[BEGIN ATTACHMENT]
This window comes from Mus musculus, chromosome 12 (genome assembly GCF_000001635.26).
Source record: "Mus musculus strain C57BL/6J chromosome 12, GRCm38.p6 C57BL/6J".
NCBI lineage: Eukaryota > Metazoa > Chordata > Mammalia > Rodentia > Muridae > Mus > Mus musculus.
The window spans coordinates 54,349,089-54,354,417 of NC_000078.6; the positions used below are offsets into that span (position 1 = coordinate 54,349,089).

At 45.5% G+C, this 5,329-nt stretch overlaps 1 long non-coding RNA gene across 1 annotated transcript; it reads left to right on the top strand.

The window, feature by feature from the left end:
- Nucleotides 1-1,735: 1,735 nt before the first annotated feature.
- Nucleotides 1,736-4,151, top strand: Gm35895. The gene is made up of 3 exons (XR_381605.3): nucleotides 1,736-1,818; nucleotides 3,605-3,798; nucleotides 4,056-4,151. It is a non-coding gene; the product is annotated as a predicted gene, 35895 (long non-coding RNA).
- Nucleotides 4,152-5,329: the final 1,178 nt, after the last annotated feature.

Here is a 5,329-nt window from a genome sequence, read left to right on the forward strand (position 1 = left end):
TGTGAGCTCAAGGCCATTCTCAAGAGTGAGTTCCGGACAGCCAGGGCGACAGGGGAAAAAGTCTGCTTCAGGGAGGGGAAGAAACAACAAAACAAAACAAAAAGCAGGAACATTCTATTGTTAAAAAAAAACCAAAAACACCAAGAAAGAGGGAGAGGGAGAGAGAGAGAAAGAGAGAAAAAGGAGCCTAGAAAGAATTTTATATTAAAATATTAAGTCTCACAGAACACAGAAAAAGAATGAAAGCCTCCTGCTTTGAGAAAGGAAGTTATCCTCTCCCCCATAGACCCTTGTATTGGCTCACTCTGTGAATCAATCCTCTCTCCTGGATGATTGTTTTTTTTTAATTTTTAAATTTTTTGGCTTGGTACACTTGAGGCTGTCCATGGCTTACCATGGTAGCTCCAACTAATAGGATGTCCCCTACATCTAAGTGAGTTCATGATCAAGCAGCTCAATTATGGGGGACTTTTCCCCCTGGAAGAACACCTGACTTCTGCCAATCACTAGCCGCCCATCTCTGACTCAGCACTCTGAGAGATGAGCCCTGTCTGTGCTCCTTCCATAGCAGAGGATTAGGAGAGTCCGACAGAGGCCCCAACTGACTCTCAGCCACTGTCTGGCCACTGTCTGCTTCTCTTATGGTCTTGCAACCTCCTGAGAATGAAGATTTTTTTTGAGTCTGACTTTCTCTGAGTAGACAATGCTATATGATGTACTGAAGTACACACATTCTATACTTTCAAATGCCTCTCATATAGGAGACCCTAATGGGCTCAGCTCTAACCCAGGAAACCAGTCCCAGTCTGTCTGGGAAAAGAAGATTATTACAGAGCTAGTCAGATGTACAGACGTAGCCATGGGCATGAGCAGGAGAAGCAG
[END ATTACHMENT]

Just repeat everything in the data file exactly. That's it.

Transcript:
This window comes from Mus musculus, chromosome 12 (genome assembly GCF_000001635.26).
Source record: "Mus musculus strain C57BL/6J chromosome 12, GRCm38.p6 C57BL/6J".
NCBI lineage: Eukaryota > Metazoa > Chordata > Mammalia > Rodentia > Muridae > Mus > Mus musculus.
The window spans coordinates 54,349,089-54,354,417 of NC_000078.6; the positions used below are offsets into that span (position 1 = coordinate 54,349,089).

At 45.5% G+C, this 5,329-nt stretch overlaps 1 long non-coding RNA gene across 1 annotated transcript; it reads left to right on the top strand.

The window, feature by feature from the left end:
- Nucleotides 1-1,735: 1,735 nt before the first annotated feature.
- Nucleotides 1,736-4,151, top strand: Gm35895. The gene is made up of 3 exons (XR_381605.3): nucleotides 1,736-1,818; nucleotides 3,605-3,798; nucleotides 4,056-4,151. It is a non-coding gene; the product is annotated as a predicted gene, 35895 (long non-coding RNA).
- Nucleotides 4,152-5,329: the final 1,178 nt, after the last annotated feature.

Here is a 5,329-nt window from a genome sequence, read left to right on the forward strand (position 1 = left end):
TGTGAGCTCAAGGCCATTCTCAAGAGTGAGTTCCGGACAGCCAGGGCGACAGGGGAAAAAGTCTGCTTCAGGGAGGGGAAGAAACAACAAAACAAAACAAAAAGCAGGAACATTCTATTGTTAAAAAAAAACCAAAAACACCAAGAAAGAGGGAGAGGGAGAGAGAGAGAAAGAGAGAAAAAGGAGCCTAGAAAGAATTTTATATTAAAATATTAAGTCTCACAGAACACAGAAAAAGAATGAAAGCCTCCTGCTTTGAGAAAGGAAGTTATCCTCTCCCCCATAGACCCTTGTATTGGCTCACTCTGTGAATCAATCCTCTCTCCTGGATGATTGTTTTTTTTTAATTTTTAAATTTTTTGGCTTGGTACACTTGAGGCTGTCCATGGCTTACCATGGTAGCTCCAACTAATAGGATGTCCCCTACATCTAAGTGAGTTCATGATCAAGCAGCTCAATTATGGGGGACTTTTCCCCCTGGAAGAACACCTGACTTCTGCCAATCACTAGCCGCCCATCTCTGACTCAGCACTCTGAGAGATGAGCCCTGTCTGTGCTCCTTCCATAGCAGAGGATTAGGAGAGTCCGACAGAGGCCCCAACTGACTCTCAGCCACTGTCTGGCCACTGTCTGCTTCTCTTATGGTCTTGCAACCTCCTGAGAATGAAGATTTTTTTTGAGTCTGACTTTCTCTGAGTAGACAATGCTATATGATGTACTGAAGTACACACATTCTATACTTTCAAATGCCTCTCATATAGGAGACCCTAATGGGCTCAGCTCTAACCCAGGAAACCAGTCCCAGTCTGTCTGGGAAAAGAAGATTATTACAGAGCTAGTCAGATGTACAGACGTAGCCATGGGCATGAGCAGGAGAAGCAG